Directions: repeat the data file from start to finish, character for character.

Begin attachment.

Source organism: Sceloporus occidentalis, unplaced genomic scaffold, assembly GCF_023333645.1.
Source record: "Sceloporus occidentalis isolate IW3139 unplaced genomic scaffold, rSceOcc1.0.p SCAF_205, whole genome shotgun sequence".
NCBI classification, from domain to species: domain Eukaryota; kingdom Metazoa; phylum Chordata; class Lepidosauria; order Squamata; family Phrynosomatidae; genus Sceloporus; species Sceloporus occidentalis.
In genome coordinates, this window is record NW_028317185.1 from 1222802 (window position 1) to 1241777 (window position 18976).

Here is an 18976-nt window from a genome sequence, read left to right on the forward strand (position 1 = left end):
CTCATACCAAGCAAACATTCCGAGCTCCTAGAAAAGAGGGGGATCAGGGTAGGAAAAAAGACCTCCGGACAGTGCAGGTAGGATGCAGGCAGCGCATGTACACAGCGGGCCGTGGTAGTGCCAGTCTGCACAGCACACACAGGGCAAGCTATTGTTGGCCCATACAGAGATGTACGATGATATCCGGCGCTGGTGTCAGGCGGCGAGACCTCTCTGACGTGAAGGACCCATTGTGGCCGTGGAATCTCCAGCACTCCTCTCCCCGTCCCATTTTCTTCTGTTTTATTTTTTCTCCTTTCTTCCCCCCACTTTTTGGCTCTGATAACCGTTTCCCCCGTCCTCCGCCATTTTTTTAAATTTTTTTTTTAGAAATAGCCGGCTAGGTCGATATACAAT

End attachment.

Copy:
Source organism: Sceloporus occidentalis, unplaced genomic scaffold, assembly GCF_023333645.1.
Source record: "Sceloporus occidentalis isolate IW3139 unplaced genomic scaffold, rSceOcc1.0.p SCAF_205, whole genome shotgun sequence".
NCBI classification, from domain to species: domain Eukaryota; kingdom Metazoa; phylum Chordata; class Lepidosauria; order Squamata; family Phrynosomatidae; genus Sceloporus; species Sceloporus occidentalis.
In genome coordinates, this window is record NW_028317185.1 from 1222802 (window position 1) to 1241777 (window position 18976).

Here is an 18976-nt window from a genome sequence, read left to right on the forward strand (position 1 = left end):
CTCATACCAAGCAAACATTCCGAGCTCCTAGAAAAGAGGGGGATCAGGGTAGGAAAAAAGACCTCCGGACAGTGCAGGTAGGATGCAGGCAGCGCATGTACACAGCGGGCCGTGGTAGTGCCAGTCTGCACAGCACACACAGGGCAAGCTATTGTTGGCCCATACAGAGATGTACGATGATATCCGGCGCTGGTGTCAGGCGGCGAGACCTCTCTGACGTGAAGGACCCATTGTGGCCGTGGAATCTCCAGCACTCCTCTCCCCGTCCCATTTTCTTCTGTTTTATTTTTTCTCCTTTCTTCCCCCCACTTTTTGGCTCTGATAACCGTTTCCCCCGTCCTCCGCCATTTTTTTAAATTTTTTTTTTAGAAATAGCCGGCTAGGTCGATATACAAT